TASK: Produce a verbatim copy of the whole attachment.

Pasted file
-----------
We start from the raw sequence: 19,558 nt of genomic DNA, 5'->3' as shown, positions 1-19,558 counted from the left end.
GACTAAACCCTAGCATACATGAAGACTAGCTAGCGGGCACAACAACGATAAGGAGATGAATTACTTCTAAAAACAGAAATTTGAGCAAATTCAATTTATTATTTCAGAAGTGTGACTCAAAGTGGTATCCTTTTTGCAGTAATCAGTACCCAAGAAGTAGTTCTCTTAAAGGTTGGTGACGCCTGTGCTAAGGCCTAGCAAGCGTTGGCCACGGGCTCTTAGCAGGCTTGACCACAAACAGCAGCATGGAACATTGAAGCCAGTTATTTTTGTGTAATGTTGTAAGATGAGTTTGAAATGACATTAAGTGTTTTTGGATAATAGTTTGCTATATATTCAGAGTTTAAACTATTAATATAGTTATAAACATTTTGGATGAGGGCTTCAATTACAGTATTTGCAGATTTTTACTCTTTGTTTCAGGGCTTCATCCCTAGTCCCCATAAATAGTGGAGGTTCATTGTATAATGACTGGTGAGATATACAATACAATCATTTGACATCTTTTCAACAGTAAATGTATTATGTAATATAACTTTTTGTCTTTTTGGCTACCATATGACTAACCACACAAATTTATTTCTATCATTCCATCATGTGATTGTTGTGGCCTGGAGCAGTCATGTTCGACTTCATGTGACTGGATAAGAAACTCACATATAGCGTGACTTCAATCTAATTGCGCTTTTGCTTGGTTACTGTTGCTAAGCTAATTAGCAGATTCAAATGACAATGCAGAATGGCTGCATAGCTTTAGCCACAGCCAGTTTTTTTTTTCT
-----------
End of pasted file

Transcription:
We start from the raw sequence: 19,558 nt of genomic DNA, 5'->3' as shown, positions 1-19,558 counted from the left end.
GACTAAACCCTAGCATACATGAAGACTAGCTAGCGGGCACAACAACGATAAGGAGATGAATTACTTCTAAAAACAGAAATTTGAGCAAATTCAATTTATTATTTCAGAAGTGTGACTCAAAGTGGTATCCTTTTTGCAGTAATCAGTACCCAAGAAGTAGTTCTCTTAAAGGTTGGTGACGCCTGTGCTAAGGCCTAGCAAGCGTTGGCCACGGGCTCTTAGCAGGCTTGACCACAAACAGCAGCATGGAACATTGAAGCCAGTTATTTTTGTGTAATGTTGTAAGATGAGTTTGAAATGACATTAAGTGTTTTTGGATAATAGTTTGCTATATATTCAGAGTTTAAACTATTAATATAGTTATAAACATTTTGGATGAGGGCTTCAATTACAGTATTTGCAGATTTTTACTCTTTGTTTCAGGGCTTCATCCCTAGTCCCCATAAATAGTGGAGGTTCATTGTATAATGACTGGTGAGATATACAATACAATCATTTGACATCTTTTCAACAGTAAATGTATTATGTAATATAACTTTTTGTCTTTTTGGCTACCATATGACTAACCACACAAATTTATTTCTATCATTCCATCATGTGATTGTTGTGGCCTGGAGCAGTCATGTTCGACTTCATGTGACTGGATAAGAAACTCACATATAGCGTGACTTCAATCTAATTGCGCTTTTGCTTGGTTACTGTTGCTAAGCTAATTAGCAGATTCAAATGACAATGCAGAATGGCTGCATAGCTTTAGCCACAGCCAGTTTTTTTTTTCT